I'm always tempted to make the connections non-scalar. If the geodesic
equation is

a_i = -{i,jk} v_j v_k

with a=d^2(x)/dt^2, v=dx/dt, {i,jk} an ASCII-compatible symbol for the
connection, you can multiply through by an m and call -m*{i,jk} the force
of gravity. So I always want to put some column vectors in there, like

a_i = -(1) {i,jk1} v_j v_k - (0) {i,jk2} v_j v_k
(0) (1)

and then multiply through by (m,q).

But maybe that's just dumb.
--
"Let us learn to dream, gentlemen, then perhaps we shall find the
truth... But let us beware of publishing our dreams before they have been
put to the proof by the waking understanding." -- Friedrich August Kekulé
Igor
2003-10-28 06:22:30 UTC
On Mon, 27 Oct 2003 21:20:38 +0000 (UTC),
Post by Gregory L. Hansen
Post by Ken S. Tucker
Post by Uncle Al
Metric models are geometric and have geodesics. Affine models are
electromagnetic in form and have no geodesics.
That's a bit confusing, one can set the Lorentz
Force to generally vanish ie.
f_u = q*F_uv *U^v =0
and in effect decribe EM geodesics, then put
q*F_uv in the metric forming a non-symmetrical
metric.
I'm always tempted to make the connections non-scalar. If the geodesic
equation is
a_i = -{i,jk} v_j v_k
with a=d^2(x)/dt^2, v=dx/dt, {i,jk} an ASCII-compatible symbol for the
connection, you can multiply through by an m and call -m*{i,jk} the force
of gravity. So I always want to put some column vectors in there, like
a_i = -(1) {i,jk1} v_j v_k - (0) {i,jk2} v_j v_k
(0) (1)
and then multiply through by (m,q).
But maybe that's just dumb.
Yeah, I see what you're trying to do (even though your column vectors
got a little skewed). The first term would be gravitation and the
second the Lorentz, but how you'd ever get a cross product out of a
symmetric connection is a bit of a stretch.
Ken S. Tucker
2003-10-28 19:25:37 UTC
Post by Igor
On Mon, 27 Oct 2003 21:20:38 +0000 (UTC),
Post by Gregory L. Hansen
Post by Ken S. Tucker
Post by Uncle Al
Metric models are geometric and have geodesics. Affine models are
electromagnetic in form and have no geodesics.
That's a bit confusing, one can set the Lorentz
Force to generally vanish ie.
f_u = q*F_uv *U^v =0
and in effect decribe EM geodesics, then put
q*F_uv in the metric forming a non-symmetrical
metric.
I'm always tempted to make the connections non-scalar. If the geodesic
equation is
a_i = -{i,jk} v_j v_k
with a=d^2(x)/dt^2, v=dx/dt, {i,jk} an ASCII-compatible symbol for the
connection, you can multiply through by an m and call -m*{i,jk} the force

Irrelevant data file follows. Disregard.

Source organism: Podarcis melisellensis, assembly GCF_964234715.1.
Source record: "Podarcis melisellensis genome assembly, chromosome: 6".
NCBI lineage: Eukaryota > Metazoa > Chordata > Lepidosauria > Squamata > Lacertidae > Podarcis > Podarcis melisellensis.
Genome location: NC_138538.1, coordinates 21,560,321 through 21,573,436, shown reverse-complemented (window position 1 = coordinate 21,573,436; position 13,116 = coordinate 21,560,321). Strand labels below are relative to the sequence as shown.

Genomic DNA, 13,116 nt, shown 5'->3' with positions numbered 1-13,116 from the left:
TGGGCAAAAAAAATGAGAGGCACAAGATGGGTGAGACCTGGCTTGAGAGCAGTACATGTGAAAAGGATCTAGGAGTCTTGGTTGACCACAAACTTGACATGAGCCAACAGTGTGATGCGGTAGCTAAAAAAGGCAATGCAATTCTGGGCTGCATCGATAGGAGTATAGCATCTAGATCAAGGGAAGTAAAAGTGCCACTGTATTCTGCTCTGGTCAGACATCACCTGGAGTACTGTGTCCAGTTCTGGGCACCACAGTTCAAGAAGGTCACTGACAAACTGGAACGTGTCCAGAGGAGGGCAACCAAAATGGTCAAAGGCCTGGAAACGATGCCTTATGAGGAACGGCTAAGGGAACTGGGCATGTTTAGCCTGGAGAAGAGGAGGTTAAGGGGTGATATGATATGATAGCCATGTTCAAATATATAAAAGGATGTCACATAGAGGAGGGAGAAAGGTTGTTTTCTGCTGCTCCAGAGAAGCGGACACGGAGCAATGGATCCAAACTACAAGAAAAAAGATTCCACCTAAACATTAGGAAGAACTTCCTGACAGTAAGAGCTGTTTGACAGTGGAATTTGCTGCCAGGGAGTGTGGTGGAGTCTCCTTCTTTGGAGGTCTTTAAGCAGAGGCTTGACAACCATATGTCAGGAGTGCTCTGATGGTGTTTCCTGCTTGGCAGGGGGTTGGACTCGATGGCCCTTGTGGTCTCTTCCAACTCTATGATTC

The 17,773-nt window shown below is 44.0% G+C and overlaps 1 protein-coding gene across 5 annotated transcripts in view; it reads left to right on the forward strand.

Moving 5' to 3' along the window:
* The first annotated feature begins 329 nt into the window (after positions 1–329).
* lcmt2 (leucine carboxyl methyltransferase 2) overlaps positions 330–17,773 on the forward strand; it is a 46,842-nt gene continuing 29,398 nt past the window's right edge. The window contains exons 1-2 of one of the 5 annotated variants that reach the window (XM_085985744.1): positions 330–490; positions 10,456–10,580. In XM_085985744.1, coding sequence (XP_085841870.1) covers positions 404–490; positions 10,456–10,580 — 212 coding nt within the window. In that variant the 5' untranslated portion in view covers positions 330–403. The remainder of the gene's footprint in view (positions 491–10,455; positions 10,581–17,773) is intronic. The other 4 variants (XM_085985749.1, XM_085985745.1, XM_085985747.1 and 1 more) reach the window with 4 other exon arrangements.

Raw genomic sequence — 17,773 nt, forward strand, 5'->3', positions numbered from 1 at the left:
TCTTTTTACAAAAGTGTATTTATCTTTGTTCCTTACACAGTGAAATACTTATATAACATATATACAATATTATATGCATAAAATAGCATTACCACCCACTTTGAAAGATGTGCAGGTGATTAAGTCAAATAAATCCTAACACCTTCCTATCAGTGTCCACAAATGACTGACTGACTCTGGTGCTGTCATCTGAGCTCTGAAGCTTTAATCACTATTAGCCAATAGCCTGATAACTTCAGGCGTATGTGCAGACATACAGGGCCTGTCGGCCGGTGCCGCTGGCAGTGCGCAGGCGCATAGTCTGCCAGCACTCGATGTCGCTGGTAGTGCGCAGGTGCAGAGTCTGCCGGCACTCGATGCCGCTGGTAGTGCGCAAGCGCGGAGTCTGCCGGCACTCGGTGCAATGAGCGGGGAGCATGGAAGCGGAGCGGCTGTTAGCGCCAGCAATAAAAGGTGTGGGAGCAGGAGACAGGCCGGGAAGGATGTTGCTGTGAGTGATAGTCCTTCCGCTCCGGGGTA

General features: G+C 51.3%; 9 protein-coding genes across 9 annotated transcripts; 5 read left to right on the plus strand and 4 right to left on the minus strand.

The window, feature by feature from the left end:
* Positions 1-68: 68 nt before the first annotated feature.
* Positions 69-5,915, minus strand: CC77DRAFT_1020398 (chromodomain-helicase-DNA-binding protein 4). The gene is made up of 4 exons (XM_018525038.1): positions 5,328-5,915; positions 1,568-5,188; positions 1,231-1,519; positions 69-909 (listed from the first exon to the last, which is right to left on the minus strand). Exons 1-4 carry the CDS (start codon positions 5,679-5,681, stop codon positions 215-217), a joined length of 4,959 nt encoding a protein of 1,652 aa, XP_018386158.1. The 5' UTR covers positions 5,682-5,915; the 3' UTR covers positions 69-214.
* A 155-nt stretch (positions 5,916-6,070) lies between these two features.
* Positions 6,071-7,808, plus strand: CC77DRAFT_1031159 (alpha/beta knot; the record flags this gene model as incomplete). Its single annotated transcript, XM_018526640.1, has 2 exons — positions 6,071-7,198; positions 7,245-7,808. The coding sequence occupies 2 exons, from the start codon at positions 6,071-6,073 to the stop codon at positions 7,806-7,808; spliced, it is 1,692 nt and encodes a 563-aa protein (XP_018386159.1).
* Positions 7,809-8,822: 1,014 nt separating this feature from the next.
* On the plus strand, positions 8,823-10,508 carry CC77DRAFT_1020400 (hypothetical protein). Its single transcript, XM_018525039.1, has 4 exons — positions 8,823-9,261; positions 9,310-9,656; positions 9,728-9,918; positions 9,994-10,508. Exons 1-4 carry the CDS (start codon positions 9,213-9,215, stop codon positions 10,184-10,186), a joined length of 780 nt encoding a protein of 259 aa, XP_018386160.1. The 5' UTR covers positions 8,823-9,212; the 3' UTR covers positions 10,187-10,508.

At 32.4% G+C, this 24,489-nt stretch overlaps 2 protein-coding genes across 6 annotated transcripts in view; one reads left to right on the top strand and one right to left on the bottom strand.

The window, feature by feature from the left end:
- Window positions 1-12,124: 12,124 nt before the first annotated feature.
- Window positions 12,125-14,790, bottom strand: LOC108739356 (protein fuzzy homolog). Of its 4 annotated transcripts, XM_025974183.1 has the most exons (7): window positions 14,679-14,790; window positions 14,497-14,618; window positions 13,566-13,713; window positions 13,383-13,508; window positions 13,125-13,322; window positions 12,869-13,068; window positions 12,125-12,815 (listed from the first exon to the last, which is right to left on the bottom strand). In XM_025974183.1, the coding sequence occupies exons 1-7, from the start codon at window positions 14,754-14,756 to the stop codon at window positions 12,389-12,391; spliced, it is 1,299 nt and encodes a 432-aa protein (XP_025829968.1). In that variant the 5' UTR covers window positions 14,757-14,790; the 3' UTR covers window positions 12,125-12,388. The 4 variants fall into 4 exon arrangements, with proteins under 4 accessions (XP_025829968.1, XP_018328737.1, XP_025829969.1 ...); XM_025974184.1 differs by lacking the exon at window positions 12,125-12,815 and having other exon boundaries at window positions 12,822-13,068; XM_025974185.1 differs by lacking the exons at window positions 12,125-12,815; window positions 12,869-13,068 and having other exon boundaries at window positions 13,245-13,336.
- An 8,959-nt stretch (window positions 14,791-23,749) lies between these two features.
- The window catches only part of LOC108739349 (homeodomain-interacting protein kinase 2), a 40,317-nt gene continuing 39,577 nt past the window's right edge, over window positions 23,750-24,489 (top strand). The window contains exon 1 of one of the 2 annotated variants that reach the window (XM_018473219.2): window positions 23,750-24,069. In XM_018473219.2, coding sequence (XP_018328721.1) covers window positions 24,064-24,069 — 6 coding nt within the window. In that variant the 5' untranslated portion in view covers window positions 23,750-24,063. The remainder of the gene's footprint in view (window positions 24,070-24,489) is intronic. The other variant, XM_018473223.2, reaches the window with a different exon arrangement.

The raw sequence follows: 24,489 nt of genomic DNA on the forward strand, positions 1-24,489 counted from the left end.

of gravity.
I have no objection provided m is small relative to
the gravitating body, such as Mercury is to the Sun,
but check out Dover's P of R, A.E.'s GR Eq.(45),
and read geodesic is "the motion of the point".
I figure this is the solution from G_uv =0 (with the
energy density being zilch, by the specification of a
point) as opposed to the G_uv =k*T_uv, in the case
of a massive particle creating nonlinear *feed-back*
Post by Igor
Post by Gregory L. Hansen
So I always want to put some column vectors in there, like
a_i = -(1) {i,jk1} v_j v_k - (0) {i,jk2} v_j v_k
(0) (1)
and then multiply through by (m,q).
Very interesting how the indexes 1,2 are added
within your connections, and may very well be
ok, is a significant departure from conventional
mathematics.
I think QT excludes continuous acceleration of
charged particles. This is why Lorentz's
f_u = q*F_uv *U^v =0
may be reasonable.

((Knowing Mr. Hansen has R.C. Tolmans,
"Relativity, Thermodynamics and Cosmology",
he may want to glance Eq. (103.1) and (103.2).))
Post by Igor
Post by Gregory L. Hansen
But maybe that's just dumb.
Well it's more complex than I usually do.
Post by Igor
Yeah, I see what you're trying to do (even though your column vectors
got a little skewed). The first term would be gravitation and the
second the Lorentz, but how you'd ever get a cross product out of a
symmetric connection is a bit of a stretch.
The "cross-product" is primarily a magnetic effect,
from relative charge motion considered from a rest
frame. If I'm not mistaken, a direct proportionality
exists between the Magnetic field and the angular
momentum of the mass the charge creating the current
and B-field is attached (at rest) to.
Wouldn't this suggest that the metric describing
angular momentum and it's direct analog be equal?
Regards
Ken S. Tucker
Igor
2003-10-29 05:12:36 UTC
Post by Ken S. Tucker
Post by Igor
On Mon, 27 Oct 2003 21:20:38 +0000 (UTC),
Post by Gregory L. Hansen
Post by Ken S. Tucker
Post by Uncle Al
Metric models are geometric and have geodesics. Affine models are
electromagnetic in form and have no geodesics.
That's a bit confusing, one can set the Lorentz
Force to generally vanish ie.
f_u = q*F_uv *U^v =0
and in effect decribe EM geodesics, then put
q*F_uv in the metric forming a non-symmetrical
metric.
I'm always tempted to make the connections non-scalar. If the geodesic
equation is
a_i = -{i,jk} v_j v_k
with a=d^2(x)/dt^2, v=dx/dt, {i,jk} an ASCII-compatible symbol for the
connection, you can multiply through by an m and call -m*{i,jk} the force
of gravity.
I have no objection provided m is small relative to
the gravitating body, such as Mercury is to the Sun,
but check out Dover's P of R, A.E.'s GR Eq.(45),
and read geodesic is "the motion of the point".
I figure this is the solution from G_uv =0 (with the
energy density being zilch, by the specification of a
point) as opposed to the G_uv =k*T_uv, in the case
of a massive particle creating nonlinear *feed-back*
Post by Igor
Post by Gregory L. Hansen
So I always want to put some column vectors in there, like
a_i = -(1) {i,jk1} v_j v_k - (0) {i,jk2} v_j v_k
(0) (1)
and then multiply through by (m,q).
Very interesting how the indexes 1,2 are added
within your connections, and may very well be
ok, is a significant departure from conventional